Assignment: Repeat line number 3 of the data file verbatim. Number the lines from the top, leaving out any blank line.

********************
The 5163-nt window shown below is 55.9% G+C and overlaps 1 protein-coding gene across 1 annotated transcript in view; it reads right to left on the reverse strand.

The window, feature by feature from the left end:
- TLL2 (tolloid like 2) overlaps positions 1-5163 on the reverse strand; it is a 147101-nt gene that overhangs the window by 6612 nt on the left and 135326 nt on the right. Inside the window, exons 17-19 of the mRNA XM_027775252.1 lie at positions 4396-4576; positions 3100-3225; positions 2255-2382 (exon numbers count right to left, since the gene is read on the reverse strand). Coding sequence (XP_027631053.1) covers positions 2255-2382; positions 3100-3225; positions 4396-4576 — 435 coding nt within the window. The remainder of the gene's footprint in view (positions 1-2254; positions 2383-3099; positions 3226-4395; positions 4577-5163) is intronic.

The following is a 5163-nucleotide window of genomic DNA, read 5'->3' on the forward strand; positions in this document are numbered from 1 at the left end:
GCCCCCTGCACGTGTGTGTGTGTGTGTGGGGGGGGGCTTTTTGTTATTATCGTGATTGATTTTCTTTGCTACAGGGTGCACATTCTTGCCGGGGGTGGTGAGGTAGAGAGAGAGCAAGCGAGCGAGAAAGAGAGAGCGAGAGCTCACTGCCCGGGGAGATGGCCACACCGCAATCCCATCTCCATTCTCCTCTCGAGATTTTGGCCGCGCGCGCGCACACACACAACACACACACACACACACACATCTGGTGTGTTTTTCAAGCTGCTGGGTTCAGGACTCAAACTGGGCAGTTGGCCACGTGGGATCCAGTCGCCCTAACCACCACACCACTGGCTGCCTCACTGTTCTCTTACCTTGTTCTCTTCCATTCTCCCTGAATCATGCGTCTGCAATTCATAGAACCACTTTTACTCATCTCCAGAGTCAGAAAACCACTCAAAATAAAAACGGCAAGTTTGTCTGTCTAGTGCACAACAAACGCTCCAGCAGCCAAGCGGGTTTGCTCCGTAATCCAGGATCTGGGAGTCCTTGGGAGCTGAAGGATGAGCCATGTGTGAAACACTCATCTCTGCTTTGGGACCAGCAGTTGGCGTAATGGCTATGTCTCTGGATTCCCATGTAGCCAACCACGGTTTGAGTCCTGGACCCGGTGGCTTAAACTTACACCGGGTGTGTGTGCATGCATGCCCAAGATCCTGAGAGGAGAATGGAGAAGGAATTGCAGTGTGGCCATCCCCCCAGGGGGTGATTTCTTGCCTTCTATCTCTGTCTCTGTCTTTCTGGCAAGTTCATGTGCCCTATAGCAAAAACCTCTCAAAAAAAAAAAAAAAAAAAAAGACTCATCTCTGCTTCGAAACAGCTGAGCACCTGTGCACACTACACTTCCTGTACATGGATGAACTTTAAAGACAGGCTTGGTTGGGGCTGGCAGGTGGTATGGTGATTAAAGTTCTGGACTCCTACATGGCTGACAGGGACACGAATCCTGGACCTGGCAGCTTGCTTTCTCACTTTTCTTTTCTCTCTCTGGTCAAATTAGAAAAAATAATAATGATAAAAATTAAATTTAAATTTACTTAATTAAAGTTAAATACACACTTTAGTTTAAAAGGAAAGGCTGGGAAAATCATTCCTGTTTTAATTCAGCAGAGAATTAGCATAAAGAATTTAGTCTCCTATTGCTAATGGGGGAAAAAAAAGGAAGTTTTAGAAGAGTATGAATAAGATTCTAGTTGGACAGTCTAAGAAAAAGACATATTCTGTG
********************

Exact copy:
- TLL2 (tolloid like 2) overlaps positions 1-5163 on the reverse strand; it is a 147101-nt gene that overhangs the window by 6612 nt on the left and 135326 nt on the right. Inside the window, exons 17-19 of the mRNA XM_027775252.1 lie at positions 4396-4576; positions 3100-3225; positions 2255-2382 (exon numbers count right to left, since the gene is read on the reverse strand). Coding sequence (XP_027631053.1) covers positions 2255-2382; positions 3100-3225; positions 4396-4576 — 435 coding nt within the window. The remainder of the gene's footprint in view (positions 1-2254; positions 2383-3099; positions 3226-4395; positions 4577-5163) is intronic.